Can I break my lease if my co-tenant died?

UPDATED: Jun 14, 2011

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Can I break my lease if my co-tenant died?

Can I break my lease if my mother and I had a joint lease together for an apartment? I can’t afford the apartment anymore and my mother has no money. She ws 60 years and died. Please let me know if I can break it?

Asked on June 14, 2011 under Real Estate Law, Arizona


M.D., Member, California and New York Bar / FreeAdvice Contributing Attorney

Answered 11 years ago | Contributor

It depends on where you live in.  State law determines whether you can break a lease due to the death of a roommate. Additionally the terms of a lease may address this via a "void on death" clause.  Under the law, a co-tenant is directly obligated to the landlord and not to the other tenant. If you are lucky enough to live in a state where you can break your lease in such a case, most require that the landlord be given notice (some statutes permit an exception to this requirement if the roommate is 60 years or older).

In states that don’t allow termination based on a roommate’s death, the surviving tenant is responsible for the total rental obligation because a co-tenant is “jointly and severally” liable for rent payments. This means that yourlandlord can collect the full rent from you and require you to meet the other lease terms. However, your roommate’s estate would be responsible for its share of the rent. If it doesn't pay that share, you would have the right to sue the estate for reimbursement of any amounts paid on its behalf.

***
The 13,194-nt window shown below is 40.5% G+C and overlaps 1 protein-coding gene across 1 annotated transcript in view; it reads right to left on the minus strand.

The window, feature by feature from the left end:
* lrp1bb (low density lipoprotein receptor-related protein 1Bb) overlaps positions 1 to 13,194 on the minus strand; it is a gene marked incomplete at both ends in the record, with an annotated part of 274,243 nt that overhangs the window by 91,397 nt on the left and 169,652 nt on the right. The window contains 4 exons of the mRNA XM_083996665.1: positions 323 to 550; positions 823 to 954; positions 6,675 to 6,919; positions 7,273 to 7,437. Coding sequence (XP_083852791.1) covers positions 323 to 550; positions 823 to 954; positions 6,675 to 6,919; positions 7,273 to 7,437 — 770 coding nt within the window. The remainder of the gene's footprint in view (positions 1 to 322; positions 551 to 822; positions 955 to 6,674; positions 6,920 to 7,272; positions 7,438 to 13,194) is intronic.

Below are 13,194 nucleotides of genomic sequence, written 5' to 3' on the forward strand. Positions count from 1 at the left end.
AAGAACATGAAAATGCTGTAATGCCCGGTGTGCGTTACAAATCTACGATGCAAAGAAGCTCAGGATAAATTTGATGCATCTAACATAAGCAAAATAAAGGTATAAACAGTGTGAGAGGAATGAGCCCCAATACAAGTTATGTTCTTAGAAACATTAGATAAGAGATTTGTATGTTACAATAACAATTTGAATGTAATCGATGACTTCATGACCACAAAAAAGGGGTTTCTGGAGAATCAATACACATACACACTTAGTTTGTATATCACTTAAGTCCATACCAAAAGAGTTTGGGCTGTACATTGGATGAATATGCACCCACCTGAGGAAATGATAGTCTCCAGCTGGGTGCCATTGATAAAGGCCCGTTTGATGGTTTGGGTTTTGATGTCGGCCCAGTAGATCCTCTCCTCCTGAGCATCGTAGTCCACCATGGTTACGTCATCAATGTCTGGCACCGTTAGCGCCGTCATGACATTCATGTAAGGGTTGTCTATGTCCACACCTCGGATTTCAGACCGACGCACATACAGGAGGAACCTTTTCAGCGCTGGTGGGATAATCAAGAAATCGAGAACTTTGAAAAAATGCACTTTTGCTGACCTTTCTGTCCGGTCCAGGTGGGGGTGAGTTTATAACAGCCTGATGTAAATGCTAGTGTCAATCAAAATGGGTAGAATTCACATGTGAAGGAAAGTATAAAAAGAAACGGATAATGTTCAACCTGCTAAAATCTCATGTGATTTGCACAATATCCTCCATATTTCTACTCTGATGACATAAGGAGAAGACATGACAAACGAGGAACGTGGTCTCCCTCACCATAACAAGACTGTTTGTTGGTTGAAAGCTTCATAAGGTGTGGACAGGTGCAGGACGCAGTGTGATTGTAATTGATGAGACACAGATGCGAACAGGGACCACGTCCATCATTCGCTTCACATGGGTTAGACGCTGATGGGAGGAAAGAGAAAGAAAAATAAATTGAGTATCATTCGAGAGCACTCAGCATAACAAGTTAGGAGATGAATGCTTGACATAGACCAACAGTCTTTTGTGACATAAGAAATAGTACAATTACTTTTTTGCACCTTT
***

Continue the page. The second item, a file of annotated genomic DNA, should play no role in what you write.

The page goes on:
At this point, you need to review the wording of your lease.  If you find nothing regarding the death of a co-tenant, you will then need to check specific state law.  You can attempt this yourself or you can contact a local tenants rights organization or real estate attorney that specializes in landlord/tenant issues.

IMPORTANT NOTICE: The Answer(s) provided above are for general information only. The attorney providing the answer was not serving as the attorney for the person submitting the question or in any attorney-client relationship with such person. Laws may vary from state to state, and sometimes change. Tiny variations in the facts, or a fact not set forth in a question, often can change a legal outcome or an attorney's conclusion. Although has verified the attorney was admitted to practice law in at least one jurisdiction, he or she may not be authorized to practice law in the jurisdiction referred to in the question, nor is he or she necessarily experienced in the area of the law involved. Unlike the information in the Answer(s) above, upon which you should NOT rely, for personal advice you can rely upon we suggest you retain an attorney to represent you.

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